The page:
They found that a family that earns $50,000 could see its annual flood premium drop from $4,000 to $520 if the government gave it a $25,000 loan to raise its house 4 feet. The 20-year loan would be paid back at a 3 percent interest rate. In this scenario, the family wouldn't need a voucher because it could afford the loan payment and the insurance premium, which would fall because the risk of flooding was decreased. Its annual cost for both would be $2,200.
The government pays more to help families in higher-risk areas, like those along the ocean. In that scenario, a $55,000 federal loan to raise a home 4 feet could reduce the family's insurance premium from $18,550 to $6,700. The family would pay a total of $2,500 for the loan and flood insurance, while the government would provide an annual voucher for $7,860.
Even with that expense, the government would save money by reducing its exposure to flood loss, according to Kunreuther. "You save the government an enormous amount of money in the process, an enormous amount," he said.
How did the congressional staffers respond to the idea?
"They said, 'That's interesting, [but] we're just going to try to get rid of Biggert-Waters,'" Kousky said. "They weren't interested at all."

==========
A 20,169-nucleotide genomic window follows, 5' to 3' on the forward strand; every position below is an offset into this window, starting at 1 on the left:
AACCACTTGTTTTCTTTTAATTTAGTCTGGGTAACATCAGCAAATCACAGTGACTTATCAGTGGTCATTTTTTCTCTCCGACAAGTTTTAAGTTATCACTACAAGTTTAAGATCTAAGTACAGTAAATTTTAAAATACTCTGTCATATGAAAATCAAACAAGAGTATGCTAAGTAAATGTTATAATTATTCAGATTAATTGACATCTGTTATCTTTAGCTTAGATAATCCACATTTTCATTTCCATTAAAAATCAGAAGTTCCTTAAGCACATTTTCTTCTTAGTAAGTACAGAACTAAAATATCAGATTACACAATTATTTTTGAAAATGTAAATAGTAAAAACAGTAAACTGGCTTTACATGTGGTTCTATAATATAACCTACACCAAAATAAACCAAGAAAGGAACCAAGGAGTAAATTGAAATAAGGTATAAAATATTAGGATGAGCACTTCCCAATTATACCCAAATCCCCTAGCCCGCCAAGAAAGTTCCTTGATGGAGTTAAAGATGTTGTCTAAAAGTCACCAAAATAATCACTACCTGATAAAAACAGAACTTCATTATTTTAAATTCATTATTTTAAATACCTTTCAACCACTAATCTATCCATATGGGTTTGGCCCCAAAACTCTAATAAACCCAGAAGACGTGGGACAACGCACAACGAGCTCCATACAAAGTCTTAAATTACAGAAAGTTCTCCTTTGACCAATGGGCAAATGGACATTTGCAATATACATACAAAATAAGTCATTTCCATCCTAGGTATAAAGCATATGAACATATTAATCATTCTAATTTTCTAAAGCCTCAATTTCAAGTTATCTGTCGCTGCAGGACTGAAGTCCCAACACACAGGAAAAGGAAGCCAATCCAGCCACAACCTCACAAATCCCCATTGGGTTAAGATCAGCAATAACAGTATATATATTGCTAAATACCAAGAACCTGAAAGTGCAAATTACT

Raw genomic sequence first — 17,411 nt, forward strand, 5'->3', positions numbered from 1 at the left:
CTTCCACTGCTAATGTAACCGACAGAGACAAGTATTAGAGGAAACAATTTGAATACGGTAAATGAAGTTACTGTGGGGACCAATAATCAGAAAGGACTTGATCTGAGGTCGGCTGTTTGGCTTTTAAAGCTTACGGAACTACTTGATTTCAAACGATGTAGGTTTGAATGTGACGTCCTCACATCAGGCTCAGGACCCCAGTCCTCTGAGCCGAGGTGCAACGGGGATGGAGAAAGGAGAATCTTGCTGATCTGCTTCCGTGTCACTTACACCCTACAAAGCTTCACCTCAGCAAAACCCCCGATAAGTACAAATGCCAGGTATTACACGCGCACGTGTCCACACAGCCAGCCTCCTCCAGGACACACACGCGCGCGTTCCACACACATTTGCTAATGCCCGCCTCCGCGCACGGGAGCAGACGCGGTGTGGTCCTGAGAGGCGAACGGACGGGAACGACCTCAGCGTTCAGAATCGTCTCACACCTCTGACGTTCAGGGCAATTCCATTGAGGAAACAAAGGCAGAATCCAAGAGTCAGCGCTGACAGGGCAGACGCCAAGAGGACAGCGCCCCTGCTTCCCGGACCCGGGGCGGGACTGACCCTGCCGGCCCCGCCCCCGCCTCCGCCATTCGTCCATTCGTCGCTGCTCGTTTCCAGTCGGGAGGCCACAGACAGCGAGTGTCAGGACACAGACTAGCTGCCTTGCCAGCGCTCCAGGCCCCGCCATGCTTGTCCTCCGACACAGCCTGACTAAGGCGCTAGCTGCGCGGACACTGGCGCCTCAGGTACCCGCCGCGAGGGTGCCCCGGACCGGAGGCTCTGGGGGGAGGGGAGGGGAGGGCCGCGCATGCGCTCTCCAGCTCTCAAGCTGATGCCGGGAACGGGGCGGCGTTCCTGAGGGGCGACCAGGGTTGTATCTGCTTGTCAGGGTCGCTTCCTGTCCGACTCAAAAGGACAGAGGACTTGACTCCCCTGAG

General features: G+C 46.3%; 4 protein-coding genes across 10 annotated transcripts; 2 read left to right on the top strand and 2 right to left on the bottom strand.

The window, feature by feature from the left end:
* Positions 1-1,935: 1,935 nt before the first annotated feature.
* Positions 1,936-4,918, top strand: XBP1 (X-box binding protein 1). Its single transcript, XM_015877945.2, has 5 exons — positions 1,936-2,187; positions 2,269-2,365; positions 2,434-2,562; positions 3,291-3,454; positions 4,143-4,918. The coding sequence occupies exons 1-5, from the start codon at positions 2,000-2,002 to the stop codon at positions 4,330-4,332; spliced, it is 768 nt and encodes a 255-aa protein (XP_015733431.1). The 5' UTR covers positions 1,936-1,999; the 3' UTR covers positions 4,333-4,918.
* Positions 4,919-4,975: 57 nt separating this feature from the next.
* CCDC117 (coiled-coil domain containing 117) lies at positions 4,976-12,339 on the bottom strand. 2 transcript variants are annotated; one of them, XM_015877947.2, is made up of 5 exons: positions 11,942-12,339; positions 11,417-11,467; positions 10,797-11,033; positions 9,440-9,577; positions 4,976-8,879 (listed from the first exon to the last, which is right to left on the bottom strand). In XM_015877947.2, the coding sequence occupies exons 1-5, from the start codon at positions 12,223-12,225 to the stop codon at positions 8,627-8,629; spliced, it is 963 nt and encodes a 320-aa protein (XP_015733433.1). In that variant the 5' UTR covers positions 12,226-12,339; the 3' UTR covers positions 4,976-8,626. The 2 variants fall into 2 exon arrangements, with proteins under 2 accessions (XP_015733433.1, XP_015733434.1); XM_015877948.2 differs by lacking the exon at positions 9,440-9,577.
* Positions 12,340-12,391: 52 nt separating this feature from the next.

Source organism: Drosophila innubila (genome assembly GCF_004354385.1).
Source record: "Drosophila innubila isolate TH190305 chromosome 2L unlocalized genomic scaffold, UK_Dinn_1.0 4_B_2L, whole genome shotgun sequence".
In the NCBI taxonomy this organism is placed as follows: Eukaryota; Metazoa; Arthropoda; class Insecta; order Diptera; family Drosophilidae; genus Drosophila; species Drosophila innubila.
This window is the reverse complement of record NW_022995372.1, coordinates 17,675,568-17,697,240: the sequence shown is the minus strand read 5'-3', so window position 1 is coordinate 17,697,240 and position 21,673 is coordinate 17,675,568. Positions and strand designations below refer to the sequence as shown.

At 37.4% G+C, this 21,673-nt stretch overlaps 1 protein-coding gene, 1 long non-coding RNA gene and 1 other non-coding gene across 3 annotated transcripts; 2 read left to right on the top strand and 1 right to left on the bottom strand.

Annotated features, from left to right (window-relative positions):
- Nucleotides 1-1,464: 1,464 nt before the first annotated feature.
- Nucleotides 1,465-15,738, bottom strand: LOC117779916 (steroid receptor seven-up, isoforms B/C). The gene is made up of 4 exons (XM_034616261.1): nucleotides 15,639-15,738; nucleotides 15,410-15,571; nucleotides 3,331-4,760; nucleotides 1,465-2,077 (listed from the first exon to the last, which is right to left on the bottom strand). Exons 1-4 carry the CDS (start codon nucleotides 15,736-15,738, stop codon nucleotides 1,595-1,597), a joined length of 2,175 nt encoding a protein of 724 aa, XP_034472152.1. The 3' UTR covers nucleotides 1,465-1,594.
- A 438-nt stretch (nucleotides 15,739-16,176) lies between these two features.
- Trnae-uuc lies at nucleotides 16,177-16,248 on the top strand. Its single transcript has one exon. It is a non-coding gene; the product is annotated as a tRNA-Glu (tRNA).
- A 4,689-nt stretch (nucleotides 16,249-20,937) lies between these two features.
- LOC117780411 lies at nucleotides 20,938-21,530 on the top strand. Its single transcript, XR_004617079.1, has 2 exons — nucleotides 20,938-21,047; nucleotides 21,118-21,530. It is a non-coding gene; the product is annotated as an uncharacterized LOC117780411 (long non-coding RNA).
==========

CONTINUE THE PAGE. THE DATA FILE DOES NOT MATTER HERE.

Support for a blanket delay
There are reasons to pursue a blanket delay of most rates, according to a Senate aide and others on both sides of the issue. It's probably the fastest way to appease homeowners' fear. It might also avoid negative impacts on the housing market, which could suffer if buyers are concerned about purchasing a home that might see rising insurance prices.
The last concern about vouchers is political.
"When you start talking about that, it's taboo language for some of our Republican friends," the aide for a Democratic senator said.
And an income-tailored approach, whether it's a voucher program or something else, faces some of the same problems that drove lawmakers to seek the rate delays in the first place: It's unclear how many people in the flood program will see their premiums rise, let alone which ones would need a voucher.
Others say members of Congress are conveniently sidestepping the hard work of designing public policy -- to preserve their careers.
"Instead of Washington being smart enough to figure out how to target this reform for those that most need it, they're having a big overreaction as they go into an election year to help senators and congressmen who are up for re-election," said Jimi Grande, a senior vice president and lobbyist with the National Association of Mutual Insurance Companies.
Sen. Robert Menendez (D-N.J.), who co-authored the bill to delay much of Biggert-Waters with Sen. Johnny Isakson (R-Ga.), hopes his legislation will receive a procedural vote next week. It would impose a four-year delay for all rate increases except those on second homes, businesses and repeatedly flooded homes.
Boyle, who fears the bank could take away his home in North Carolina for failing to have flood insurance, is rooting for passage of Menendez's bill. But he'd be happy with a voucher program, too.
That's better to him than the other options: having a premium he can't afford or being without a policy when the next storm strikes. It's not like it won't happen. Superstorm Sandy caused $10,000 in damage to his stilted house.
Who paid for it? The federal flood program.
"I understand I've been subsidized by the taxpayers," Boyle said. "But I didn't start that game. It wasn't my idea."